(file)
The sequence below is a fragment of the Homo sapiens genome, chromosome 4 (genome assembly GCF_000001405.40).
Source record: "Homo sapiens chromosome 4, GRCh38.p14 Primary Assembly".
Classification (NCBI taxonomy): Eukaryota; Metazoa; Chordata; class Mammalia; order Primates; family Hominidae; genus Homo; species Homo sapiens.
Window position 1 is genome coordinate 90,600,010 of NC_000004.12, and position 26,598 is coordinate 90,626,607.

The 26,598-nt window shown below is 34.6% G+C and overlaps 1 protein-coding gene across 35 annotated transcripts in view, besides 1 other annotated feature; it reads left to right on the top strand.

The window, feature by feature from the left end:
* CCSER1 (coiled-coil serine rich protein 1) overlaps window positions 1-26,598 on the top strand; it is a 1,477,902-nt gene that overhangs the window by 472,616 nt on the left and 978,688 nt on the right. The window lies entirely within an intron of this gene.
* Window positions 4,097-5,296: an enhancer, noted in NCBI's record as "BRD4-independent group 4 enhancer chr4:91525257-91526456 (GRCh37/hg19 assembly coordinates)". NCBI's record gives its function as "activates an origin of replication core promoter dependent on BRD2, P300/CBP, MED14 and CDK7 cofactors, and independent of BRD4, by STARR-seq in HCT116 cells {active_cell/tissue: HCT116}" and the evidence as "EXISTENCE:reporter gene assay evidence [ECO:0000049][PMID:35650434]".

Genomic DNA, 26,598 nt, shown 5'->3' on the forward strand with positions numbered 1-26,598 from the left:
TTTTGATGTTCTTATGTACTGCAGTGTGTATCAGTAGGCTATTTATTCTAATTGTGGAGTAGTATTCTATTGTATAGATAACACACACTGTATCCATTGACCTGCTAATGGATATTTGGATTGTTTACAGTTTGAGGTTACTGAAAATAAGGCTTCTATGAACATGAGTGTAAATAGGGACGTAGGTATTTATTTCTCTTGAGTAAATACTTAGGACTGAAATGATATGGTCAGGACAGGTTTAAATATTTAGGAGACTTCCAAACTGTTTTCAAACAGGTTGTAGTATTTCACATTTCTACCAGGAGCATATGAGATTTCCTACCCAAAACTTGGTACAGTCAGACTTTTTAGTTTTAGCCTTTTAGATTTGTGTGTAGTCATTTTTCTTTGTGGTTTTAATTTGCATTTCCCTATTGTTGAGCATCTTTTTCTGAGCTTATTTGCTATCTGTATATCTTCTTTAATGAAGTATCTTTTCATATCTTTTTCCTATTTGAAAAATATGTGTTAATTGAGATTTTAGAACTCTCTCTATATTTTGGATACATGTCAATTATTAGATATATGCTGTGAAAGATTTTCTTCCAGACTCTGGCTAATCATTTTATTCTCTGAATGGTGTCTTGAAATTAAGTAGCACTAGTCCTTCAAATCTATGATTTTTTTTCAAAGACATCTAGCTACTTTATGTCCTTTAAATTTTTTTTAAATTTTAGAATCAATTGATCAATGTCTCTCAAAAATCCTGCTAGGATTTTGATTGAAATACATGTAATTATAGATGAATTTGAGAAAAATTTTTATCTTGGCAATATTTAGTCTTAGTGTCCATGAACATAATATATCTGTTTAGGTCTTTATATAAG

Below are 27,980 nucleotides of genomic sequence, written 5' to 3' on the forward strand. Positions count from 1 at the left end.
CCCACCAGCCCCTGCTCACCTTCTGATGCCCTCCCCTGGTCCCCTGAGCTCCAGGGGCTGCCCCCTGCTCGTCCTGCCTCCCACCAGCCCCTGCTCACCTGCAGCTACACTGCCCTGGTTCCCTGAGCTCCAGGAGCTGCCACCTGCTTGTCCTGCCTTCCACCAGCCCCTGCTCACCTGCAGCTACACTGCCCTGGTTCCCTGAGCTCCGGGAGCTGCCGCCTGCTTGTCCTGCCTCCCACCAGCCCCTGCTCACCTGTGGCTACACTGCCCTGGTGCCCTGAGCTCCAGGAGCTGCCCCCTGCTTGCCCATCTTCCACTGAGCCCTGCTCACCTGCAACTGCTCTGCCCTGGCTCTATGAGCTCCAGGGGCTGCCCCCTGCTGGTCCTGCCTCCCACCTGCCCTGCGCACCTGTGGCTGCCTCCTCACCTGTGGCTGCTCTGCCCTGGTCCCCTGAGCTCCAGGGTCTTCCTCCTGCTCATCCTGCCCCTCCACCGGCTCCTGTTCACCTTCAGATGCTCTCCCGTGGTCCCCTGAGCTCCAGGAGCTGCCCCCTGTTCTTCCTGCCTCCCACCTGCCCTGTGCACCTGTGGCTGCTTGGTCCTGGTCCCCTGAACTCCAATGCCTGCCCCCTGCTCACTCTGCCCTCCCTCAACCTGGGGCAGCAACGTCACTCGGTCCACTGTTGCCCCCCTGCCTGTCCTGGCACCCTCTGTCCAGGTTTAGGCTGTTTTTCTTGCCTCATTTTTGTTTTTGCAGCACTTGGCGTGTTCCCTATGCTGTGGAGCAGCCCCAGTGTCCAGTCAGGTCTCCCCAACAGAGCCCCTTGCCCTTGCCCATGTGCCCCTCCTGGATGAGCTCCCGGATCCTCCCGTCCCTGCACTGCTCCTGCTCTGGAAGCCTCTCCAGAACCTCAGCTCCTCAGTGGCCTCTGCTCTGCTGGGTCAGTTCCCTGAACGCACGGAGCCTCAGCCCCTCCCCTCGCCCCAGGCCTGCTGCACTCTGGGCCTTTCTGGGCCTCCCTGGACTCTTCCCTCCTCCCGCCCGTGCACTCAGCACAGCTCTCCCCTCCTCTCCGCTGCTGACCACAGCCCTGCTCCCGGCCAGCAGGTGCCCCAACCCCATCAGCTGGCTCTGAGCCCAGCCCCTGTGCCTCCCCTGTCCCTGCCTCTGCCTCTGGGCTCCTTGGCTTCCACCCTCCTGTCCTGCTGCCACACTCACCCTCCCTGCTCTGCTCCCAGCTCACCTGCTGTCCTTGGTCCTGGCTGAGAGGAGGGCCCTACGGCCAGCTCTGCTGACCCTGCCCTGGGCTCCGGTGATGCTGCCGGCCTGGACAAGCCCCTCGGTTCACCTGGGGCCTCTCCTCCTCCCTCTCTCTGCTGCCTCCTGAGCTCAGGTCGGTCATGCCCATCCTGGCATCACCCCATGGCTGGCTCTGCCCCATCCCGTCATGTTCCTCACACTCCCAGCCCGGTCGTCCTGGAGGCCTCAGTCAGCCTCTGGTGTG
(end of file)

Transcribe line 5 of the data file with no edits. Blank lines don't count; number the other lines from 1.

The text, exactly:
The 26,598-nt window shown below is 34.6% G+C and overlaps 1 protein-coding gene across 35 annotated transcripts in view, besides 1 other annotated feature; it reads left to right on the top strand.